Cronon is a historian (I first read his work in a college course on the history of the 19th century American west), and he begins this essay by tracing the way the term "wilderness" morphed from being associated with evil and chaos (in Biblical passages) to something sublime and Edenic (in nineteenth century Romantic literature and ever since). He also notes that wilderness as we know it today may be perceived as something separate from or beyond the works of man, but in fact our wilderness areas are almost always the products of specific cultural perceptions or political decisions. Wilderness is manmade: "the creation of very particular human cultures at very particular moments in human history."
So it is that wilderness can be the creation of Korean and American military culture in the late stages of the Cold War. Or it might be the baby boom's interpretation of an intensively logged forest during the second-home real estate boom at the twilight of their generation's productive lives.
Nothing wrong with this, in and of itself. "Wilderness" may be a cultural creation, but we can still go there to study and appreciate wild nature, no matter how the place came to be wild.
The real trouble with wilderness, Cronon argues, is the quasi-mystical (and unintentionally elitist) reverence the environmental movement all too frequently uses to obscure human relationships with wild places:
"The dream of an unworked natural landscape is very much the fantasy of people who have never themselves had to work the land to make a living—urban folk for whom food comes from a supermarket or a restaurant instead of a field, and for whom the wooden houses in which they live and work apparently have no meaningful connection to the forests in which trees grow and die. Only people whose relation to the land was already alienated could hold up wilderness as a model for human life in nature, for the romantic ideology of wilderness leaves precisely nowhere for human beings actually to make their living from the land.
"This, then, is the central paradox: wilderness embodies a dualistic vision in which the human is entirely outside the natural. If we allow ourselves to believe that nature, to be true, must also be wild, then our very presence in nature represents its fall. The place where we are is the place where nature is not. If this is so—if by definition wilderness leaves no place for human beings, save perhaps as contemplative sojourners enjoying their leisurely reverie in God’s natural cathedral—then also by definition it can offer no solution to the environmental and other problems that confront us.
The deification of Wilderness undermines our everyday sense of environmental stewardship by removing humans - and our responsibilities - from what we consider to be "real nature." Wilderness becomes a form of escapism: a way to assure weekend warriors that their SUVs aren't inflicting permanent damage on our environment, or a way to convince ourselves that it is better to burn coal out of sight than to install clean wind power on mountain ridges near our favorite ski resort. Wilderness is a place we go to tell ourselves lies.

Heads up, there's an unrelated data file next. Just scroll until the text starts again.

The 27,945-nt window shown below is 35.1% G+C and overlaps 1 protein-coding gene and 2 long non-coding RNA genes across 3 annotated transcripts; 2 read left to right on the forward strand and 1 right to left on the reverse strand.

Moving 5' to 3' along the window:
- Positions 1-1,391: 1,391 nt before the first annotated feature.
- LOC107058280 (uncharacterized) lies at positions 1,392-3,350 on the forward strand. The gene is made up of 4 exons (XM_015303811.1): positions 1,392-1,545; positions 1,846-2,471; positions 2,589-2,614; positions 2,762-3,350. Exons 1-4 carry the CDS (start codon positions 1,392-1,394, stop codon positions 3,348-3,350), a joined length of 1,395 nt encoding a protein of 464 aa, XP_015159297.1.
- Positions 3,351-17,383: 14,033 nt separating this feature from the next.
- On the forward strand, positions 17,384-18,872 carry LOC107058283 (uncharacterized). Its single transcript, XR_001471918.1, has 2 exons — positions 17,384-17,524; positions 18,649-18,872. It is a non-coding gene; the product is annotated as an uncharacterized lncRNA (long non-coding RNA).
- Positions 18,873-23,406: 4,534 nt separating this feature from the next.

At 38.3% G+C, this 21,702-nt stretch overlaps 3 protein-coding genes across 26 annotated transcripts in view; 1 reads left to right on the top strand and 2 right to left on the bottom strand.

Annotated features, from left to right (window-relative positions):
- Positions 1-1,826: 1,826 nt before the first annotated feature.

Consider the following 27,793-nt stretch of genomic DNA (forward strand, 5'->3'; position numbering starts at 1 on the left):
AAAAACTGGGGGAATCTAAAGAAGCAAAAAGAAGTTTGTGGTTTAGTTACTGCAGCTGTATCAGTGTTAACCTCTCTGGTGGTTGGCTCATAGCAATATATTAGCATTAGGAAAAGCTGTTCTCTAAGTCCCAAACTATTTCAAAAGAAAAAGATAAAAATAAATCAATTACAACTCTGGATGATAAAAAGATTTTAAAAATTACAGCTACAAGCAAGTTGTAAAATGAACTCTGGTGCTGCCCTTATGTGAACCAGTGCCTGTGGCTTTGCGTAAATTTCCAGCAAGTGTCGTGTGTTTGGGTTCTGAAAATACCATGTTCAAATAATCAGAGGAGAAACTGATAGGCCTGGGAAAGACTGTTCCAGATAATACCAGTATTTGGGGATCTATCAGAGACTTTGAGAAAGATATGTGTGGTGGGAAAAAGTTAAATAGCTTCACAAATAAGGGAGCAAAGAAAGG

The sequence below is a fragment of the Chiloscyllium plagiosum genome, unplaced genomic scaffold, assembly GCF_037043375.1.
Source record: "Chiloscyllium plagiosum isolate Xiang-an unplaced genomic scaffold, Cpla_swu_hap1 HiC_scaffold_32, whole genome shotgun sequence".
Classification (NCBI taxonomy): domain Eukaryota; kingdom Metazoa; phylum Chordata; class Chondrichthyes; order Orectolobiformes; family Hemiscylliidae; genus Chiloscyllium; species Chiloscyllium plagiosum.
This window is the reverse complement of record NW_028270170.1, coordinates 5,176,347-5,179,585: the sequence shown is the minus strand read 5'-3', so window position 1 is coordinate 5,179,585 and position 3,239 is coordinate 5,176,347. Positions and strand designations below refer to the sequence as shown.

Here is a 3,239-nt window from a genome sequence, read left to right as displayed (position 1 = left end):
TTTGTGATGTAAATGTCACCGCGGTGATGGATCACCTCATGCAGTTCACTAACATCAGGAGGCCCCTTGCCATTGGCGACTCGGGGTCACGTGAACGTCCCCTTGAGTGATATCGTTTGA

What an incredible insight. And a damning criticism of the dominant environmental values of the twentieth century (what I've less eloquently labeled "jackass environmentalism" in this blog).
But Cronon's essay isn't simply critical: it also expresses a beautifully hopeful vision of an environmental ethic that encompasses the whole Earth, and not just the rare places where people aren't.
"As Gary Snyder has wisely said, 'A person with a clear heart and open mind can experience the wilderness anywhere on earth. It is a quality of one’s own consciousness. The planet is a wild place and always will be.'
Learning to honor the wild... means striving for critical self-consciousness in all of our actions. It means the deep reflection and respect must accompany each act of use, and means too that we must always consider the possibility of non-use. It means looking at the part of nature we intend to turn toward our own ends and asking whether we can use it again and again and again — sustainably — without its being diminished in the process. It means never imagining that we can flee into a mythical wilderness to escape history and the obligation to take responsibility for our own actions that history inescapably entails.
Most of all, it means practicing remembrance and gratitude, for thanksgiving is the simplest and most basic of ways for us to recollect the nature, the culture, and the history that have come together to make the world as we know it.
If wildness can stop being (just) out there and start being (also) in here, if it can start being as humane as it is natural, then perhaps we can get on with the unending task of struggling to live rightly in the world — not just in the garden, not just in the wilderness, but in the home that encompasses them both."
Wonderful, inspiring stuff. I highly recommend reading the full text of "The Trouble With Wilderness," which is available from William Cronon's web site.